With the MRV deadline in June 2019, Eniram offers some ways in which digitalisation can be used to ease the process
What does EU MRV mean for the industry?
EU MRV is one of the first major environmental regulations in the marine industry and it applies to merchant ships larger than 5,000 GT. All shipowners and operators will have to monitor and report the verified amount of CO2 emitted by their vessels on voyages to, from and between EU ports.
Furthermore, the monitored emissions must be reported to the European Commission (EC), which will make reported and verified emissions along with related data on energy efficiency publicly available for the first monitoring period on 30 June, 2019.
Ships will also be required to carry a statement of compliance
confirming that data for the preceding year was
reported and verified.
EU MRV should be considered just the first step of regulation.
In recent years IMO member states have made significant progress towards addressing emissions from international shipping. Using data from the IMO CO2 data collection system, which is expected to record CO2 emissions data across the global fleet, the IMO plans to institute CO2 reduction objectives for the entire shipping sector. This change will introduce a whole new set of data gathering and reporting needs.
How can digitalisation help?
Automating as much of the MRV monitoring and reporting process as possible will be a leap forward not just in reducing the administrative burden, but also in avoiding red tape in monitoring and enforcing compliance.
At a minimum, any service for MRV reporting should simplify the process for users of entering data and forwarding it to verifiers and ultimately the EC. Ultimately, such a service would automate as many functions as possible in order to limit workload and remove the potential for human error. All information should be stored and available for checking.
What variables should be considered?
How can a digital reporting system improve performance?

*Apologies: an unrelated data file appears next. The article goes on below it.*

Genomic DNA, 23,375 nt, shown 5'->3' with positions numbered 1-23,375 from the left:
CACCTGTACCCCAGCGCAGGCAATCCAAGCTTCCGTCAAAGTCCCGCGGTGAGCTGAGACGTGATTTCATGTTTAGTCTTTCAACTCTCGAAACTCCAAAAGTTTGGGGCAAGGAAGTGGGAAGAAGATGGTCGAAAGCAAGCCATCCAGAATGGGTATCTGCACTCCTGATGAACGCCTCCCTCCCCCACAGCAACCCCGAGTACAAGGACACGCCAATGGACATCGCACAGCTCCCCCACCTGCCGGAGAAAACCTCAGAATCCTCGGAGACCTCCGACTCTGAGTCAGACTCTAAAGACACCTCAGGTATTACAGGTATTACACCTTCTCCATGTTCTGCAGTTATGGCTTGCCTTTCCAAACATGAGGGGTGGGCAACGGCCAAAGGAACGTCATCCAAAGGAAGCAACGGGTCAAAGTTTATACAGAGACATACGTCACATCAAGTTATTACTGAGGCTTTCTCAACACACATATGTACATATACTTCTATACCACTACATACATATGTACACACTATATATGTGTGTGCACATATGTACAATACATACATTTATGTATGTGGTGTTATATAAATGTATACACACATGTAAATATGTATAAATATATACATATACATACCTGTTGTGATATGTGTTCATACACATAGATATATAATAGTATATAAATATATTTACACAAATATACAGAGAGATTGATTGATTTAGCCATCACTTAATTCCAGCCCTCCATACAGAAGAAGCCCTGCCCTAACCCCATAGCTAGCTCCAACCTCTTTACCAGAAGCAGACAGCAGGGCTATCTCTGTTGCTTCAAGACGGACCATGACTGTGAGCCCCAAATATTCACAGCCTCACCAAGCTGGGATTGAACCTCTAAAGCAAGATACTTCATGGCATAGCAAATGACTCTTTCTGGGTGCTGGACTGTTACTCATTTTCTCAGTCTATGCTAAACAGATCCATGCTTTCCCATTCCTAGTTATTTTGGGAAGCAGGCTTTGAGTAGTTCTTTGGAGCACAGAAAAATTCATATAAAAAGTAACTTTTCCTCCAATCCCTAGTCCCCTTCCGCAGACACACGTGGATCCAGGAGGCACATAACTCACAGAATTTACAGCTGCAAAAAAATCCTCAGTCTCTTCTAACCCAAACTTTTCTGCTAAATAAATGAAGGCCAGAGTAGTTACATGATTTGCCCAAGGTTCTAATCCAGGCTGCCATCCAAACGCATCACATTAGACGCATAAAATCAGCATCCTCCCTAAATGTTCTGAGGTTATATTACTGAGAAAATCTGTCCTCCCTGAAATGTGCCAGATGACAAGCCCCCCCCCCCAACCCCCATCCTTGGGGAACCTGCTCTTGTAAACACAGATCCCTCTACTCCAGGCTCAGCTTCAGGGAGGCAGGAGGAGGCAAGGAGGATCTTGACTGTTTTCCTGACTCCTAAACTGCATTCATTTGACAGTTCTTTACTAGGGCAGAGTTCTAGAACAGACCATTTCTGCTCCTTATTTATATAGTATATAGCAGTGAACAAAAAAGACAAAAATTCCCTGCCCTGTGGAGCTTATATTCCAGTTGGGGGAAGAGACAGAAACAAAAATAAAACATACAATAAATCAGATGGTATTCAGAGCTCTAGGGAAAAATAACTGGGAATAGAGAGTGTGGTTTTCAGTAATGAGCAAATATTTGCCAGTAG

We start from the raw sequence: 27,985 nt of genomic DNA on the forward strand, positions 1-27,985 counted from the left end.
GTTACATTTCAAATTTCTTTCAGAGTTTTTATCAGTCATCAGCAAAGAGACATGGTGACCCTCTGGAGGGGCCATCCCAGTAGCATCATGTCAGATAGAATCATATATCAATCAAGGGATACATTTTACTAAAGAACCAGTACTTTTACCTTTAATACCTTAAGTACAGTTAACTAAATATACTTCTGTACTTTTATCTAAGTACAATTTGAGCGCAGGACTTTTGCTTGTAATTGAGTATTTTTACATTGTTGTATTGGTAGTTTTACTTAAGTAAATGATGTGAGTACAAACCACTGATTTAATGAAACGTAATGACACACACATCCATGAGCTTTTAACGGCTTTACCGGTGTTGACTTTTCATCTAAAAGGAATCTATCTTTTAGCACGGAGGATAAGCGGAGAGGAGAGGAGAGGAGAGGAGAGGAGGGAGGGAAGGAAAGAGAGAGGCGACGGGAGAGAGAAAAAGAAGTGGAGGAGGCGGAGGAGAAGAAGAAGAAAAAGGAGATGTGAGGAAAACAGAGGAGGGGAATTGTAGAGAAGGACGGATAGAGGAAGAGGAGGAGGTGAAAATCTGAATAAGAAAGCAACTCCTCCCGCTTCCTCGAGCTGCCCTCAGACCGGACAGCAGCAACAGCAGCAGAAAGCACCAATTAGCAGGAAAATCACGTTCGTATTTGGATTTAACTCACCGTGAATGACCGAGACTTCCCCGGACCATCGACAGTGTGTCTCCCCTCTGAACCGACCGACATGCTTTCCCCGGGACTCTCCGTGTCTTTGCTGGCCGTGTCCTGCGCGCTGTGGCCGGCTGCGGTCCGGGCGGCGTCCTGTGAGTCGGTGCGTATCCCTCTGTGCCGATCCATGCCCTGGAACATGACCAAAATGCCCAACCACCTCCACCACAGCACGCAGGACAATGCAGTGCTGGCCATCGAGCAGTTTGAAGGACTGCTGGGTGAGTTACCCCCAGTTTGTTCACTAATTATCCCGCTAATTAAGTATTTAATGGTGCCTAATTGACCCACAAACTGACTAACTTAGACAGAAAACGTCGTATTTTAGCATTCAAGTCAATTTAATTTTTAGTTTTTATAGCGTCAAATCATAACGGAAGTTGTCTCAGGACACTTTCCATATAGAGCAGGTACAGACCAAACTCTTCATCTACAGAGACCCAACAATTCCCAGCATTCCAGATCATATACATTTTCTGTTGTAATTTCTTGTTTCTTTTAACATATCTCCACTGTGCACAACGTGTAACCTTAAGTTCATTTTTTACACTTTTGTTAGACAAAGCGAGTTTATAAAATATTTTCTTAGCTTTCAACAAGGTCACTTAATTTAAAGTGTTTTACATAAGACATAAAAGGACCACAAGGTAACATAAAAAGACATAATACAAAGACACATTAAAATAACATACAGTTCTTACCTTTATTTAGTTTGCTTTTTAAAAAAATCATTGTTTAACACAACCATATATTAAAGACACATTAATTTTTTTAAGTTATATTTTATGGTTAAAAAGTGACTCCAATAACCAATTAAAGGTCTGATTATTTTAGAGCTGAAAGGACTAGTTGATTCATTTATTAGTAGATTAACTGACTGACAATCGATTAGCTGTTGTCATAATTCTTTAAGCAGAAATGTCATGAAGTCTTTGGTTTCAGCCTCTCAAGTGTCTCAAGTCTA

Currently, regulation and reporting is largely viewed in terms of cost as at the very minimum, personnel must be assigned to gather and
process the required information. However, putting systems in place to automatically gather data for MRV reporting can also be seen as a first step towards digitalisation, allowing industry players to achieve new levels of performance.
Furthermore, the monitored emissions must be reported to the European Commission (EC), which will make reported and verified emissions along with related data on energy efficiency publicly available for the first monitoring period on June 30, 2019.
Transparency of information has historically been lacking in the marine industry. Requests for information can take days as they travel up and down the chain, even in emergency situations. With digitalisation, the information gathered for reporting – at a minimum, ship location, speed, and fuel use – is combined with real-time analytical tools to provide insight into what is happening on board at any given moment.
What other effects will be seen?
Digitalisation allows operators to benchmark performance across the fleet and take action where needed to optimise a vessel’s speed against its fuel consumption. This optimisation can lead to fuel consumption savings of as much as 10% while also reducing CO2 emissions.
Increased transparency also helps increase asset reliability. On a practical level this means that tasks like hull cleaning can be optimised based on actual vessel performance and maintenance can be carried out at the optimal time.
With the ability to monitor fuel consumption, speed, and real-time weather conditions against the charter party agreement for the entire duration of the voyage, charterers and owners are able to create better agreements based on actual data.